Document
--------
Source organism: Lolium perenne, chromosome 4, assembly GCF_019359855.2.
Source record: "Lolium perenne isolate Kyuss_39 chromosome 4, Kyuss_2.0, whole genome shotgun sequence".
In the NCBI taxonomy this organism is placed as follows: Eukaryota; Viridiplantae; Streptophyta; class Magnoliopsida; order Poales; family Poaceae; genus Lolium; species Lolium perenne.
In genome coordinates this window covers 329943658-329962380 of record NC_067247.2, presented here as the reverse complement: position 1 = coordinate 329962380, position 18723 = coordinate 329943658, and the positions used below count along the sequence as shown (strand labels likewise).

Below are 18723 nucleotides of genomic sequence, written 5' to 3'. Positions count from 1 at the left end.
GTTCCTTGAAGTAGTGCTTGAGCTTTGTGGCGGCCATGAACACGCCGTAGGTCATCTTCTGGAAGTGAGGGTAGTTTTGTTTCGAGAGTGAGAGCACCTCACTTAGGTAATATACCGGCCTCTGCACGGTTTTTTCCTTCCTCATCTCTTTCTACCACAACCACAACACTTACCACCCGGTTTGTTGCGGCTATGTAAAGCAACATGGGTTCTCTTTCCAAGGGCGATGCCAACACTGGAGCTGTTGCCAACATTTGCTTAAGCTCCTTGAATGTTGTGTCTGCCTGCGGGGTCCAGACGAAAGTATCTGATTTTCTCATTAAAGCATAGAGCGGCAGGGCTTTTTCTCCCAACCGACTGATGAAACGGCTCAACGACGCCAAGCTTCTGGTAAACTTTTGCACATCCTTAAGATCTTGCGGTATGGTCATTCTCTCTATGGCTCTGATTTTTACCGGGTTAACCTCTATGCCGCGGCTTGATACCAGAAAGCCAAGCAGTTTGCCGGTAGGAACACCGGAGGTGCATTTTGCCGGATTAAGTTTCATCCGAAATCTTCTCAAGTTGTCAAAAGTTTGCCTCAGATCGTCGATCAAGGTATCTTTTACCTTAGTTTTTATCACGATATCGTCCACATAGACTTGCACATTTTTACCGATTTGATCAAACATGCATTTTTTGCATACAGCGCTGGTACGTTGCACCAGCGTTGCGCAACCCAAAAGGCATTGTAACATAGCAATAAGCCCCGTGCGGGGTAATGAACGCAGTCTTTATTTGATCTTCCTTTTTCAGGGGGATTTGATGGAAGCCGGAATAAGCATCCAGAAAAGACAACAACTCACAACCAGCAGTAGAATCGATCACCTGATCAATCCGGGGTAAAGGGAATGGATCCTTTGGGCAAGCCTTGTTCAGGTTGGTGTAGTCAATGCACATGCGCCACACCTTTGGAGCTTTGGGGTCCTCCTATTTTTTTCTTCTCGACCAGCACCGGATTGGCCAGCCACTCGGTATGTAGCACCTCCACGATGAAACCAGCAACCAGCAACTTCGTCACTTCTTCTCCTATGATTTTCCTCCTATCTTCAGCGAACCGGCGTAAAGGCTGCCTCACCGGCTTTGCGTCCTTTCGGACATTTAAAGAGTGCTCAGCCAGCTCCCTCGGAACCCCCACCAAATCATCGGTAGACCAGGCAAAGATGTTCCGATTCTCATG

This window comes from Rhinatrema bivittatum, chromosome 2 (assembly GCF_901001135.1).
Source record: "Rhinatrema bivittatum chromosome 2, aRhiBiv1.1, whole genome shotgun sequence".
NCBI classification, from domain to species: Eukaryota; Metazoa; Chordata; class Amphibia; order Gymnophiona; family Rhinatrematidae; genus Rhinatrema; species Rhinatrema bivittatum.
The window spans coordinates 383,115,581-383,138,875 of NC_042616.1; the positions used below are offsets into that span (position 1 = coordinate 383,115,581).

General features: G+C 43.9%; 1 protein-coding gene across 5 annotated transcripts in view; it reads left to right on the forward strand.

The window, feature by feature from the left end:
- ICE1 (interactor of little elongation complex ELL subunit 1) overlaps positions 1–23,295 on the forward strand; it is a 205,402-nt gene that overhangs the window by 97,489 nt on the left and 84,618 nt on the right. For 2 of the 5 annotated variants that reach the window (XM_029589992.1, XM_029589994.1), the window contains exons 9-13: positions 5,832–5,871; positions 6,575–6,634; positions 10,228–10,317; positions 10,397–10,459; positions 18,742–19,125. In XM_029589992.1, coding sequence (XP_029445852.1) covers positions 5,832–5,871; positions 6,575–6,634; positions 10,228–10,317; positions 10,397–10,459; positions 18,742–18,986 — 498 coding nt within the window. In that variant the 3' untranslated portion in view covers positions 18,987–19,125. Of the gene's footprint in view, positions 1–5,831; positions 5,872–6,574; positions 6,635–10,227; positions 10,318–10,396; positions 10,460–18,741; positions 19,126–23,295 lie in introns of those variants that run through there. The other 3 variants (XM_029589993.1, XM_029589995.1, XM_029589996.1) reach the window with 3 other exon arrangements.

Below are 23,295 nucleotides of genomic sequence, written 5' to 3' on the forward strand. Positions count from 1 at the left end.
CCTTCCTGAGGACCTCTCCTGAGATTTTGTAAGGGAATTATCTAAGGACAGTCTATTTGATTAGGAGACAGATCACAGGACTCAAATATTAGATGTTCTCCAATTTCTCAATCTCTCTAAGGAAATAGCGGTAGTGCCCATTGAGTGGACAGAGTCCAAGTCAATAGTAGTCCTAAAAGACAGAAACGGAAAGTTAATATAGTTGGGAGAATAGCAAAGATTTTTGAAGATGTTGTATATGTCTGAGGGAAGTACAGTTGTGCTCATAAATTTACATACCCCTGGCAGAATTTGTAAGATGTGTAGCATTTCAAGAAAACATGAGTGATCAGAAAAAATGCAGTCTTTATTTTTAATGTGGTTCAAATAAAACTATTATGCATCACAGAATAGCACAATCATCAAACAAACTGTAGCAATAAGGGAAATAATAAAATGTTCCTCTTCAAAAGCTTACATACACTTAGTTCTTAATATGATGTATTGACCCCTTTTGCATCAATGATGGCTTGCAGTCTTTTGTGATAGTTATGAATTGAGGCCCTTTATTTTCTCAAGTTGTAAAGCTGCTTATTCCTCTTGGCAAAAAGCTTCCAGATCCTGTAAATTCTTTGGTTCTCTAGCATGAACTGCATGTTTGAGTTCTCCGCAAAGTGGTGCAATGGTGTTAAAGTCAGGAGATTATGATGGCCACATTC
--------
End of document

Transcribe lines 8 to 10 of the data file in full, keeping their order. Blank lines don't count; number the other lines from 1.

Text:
Source record: "Rhinatrema bivittatum chromosome 2, aRhiBiv1.1, whole genome shotgun sequence".
NCBI classification, from domain to species: Eukaryota; Metazoa; Chordata; class Amphibia; order Gymnophiona; family Rhinatrematidae; genus Rhinatrema; species Rhinatrema bivittatum.
The window spans coordinates 383,115,581-383,138,875 of NC_042616.1; the positions used below are offsets into that span (position 1 = coordinate 383,115,581).